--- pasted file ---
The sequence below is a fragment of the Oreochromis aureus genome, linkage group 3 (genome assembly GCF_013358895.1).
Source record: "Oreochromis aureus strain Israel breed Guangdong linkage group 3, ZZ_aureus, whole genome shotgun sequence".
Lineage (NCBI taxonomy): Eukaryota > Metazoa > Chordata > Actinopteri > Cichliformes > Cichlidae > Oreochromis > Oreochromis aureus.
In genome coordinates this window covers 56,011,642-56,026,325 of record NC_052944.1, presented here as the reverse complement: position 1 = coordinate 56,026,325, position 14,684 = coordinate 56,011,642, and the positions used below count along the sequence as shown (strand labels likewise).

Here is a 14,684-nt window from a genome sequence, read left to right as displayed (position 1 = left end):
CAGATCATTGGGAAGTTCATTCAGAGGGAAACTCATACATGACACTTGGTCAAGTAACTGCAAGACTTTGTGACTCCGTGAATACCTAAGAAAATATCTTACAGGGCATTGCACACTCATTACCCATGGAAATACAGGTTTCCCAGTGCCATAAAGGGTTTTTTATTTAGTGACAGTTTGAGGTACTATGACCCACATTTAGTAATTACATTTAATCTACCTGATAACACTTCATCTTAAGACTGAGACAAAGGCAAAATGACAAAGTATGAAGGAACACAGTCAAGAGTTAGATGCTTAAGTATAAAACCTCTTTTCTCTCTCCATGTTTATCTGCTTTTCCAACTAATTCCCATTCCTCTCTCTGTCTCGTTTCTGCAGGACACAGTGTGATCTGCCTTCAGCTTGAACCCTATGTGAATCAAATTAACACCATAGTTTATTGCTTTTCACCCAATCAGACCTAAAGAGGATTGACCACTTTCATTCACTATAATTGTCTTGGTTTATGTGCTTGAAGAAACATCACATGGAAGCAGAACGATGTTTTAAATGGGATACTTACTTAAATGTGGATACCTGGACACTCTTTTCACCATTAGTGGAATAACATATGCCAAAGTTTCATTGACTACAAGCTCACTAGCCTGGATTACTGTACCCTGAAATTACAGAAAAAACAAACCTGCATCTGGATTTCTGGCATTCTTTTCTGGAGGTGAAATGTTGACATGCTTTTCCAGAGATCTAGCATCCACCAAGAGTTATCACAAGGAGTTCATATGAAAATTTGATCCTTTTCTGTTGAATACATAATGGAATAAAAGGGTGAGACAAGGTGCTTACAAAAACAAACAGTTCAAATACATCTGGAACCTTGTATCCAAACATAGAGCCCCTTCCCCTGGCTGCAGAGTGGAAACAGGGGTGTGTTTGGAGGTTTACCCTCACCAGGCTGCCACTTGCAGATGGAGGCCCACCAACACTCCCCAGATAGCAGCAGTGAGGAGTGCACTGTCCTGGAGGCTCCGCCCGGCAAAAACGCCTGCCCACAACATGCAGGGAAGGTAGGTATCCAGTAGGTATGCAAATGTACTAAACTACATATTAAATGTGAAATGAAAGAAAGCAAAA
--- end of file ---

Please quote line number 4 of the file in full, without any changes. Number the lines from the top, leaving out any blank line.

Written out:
In genome coordinates this window covers 56,011,642-56,026,325 of record NC_052944.1, presented here as the reverse complement: position 1 = coordinate 56,026,325, position 14,684 = coordinate 56,011,642, and the positions used below count along the sequence as shown (strand labels likewise).